Floors are constructed or perhaps, natural (such as a dirt floor) in a structure of some sort. Ground is outside. Which is confusing since a dirt floor in a house or barn is also ground, but because it's "inside", it's more floor than ground, though no one would correct you on that one!
Yes, I can imagine that my comment, as an English speaker, surprised you! Often, I find the opposite is true with Spanish. That language seems to have so many more words that finely define a thing or feeling for which English only has one or two words.
Add that in Argentina, they have a widely-spoken street language called Lunfardo that my husband also knows. It's not a separate language as much as an argot that colors their Spanish.
Lunfardo has even more precise words that I've learned over the years. Lunfardo often takes an actual Spanish word and gives it new meaning, sometimes adjusting it slightly.
For example, "chispear" means "spark" or "sparkle" in Spanish, but in Lunfardo there is a verb "chispeando" that means "light raining". But, it's more than that - it's raining that isn't as much as sprinkling or drizzling but more than misting. In English, we don't have a word for that kind of raining- at least not one that I know of. Here in Florida, the weather is often chispeando and I love having that word available to describe it. And, "sparkle" does describe it perfectly. That type of rain does often look like sparkles falling from the sky.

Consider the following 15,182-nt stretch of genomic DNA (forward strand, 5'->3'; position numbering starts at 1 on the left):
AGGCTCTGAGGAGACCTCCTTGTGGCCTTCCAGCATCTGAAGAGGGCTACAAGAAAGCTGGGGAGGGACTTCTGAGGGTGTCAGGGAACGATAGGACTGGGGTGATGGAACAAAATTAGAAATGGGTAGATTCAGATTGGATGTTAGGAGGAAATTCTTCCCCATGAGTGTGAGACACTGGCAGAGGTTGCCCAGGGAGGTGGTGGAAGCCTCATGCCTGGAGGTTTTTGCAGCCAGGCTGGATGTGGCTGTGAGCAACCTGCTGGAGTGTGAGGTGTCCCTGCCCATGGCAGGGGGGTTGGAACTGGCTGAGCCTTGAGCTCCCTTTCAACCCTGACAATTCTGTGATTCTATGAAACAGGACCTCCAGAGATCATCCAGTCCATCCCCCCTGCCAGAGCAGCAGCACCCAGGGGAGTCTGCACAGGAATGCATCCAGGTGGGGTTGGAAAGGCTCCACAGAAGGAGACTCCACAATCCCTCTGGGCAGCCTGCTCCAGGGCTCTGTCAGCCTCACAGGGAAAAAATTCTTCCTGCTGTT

Another favorite phrase in Lunfardo is "Tengo fiaca", which means "I have laziness" or "I feel lazy". I think "fiaca" sounds like laziness!
And, add one more ingredient to the language stew in my house, my husband knows a great many words from the Native American language, Guarani, which is still spoken in some South American countries, particularly, Paraguay.
His parents used to speak Guarani when they didn't want the kids to know what they were saying. My husband was the eldest of what would end up being 8 children. One day, when he was about 10, his father said something funny in Guarani and my husband laughed. Oops, the parents knew they couldn't speak secretly in Guarani anymore!
I love the sound of Guarani and have picked up several words, mostly though, they are swear words! I picked up one cursing sentence from Ben, not realizing it was really bad words in Guarani, although translated to English they aren't that naughty. But, still, in their culture the phrase was totally socially unacceptable. Unaware of that, I once said it in front of his mother and she was shocked but also started laughing because she figured I learned it without understanding the true naughtiness in the words!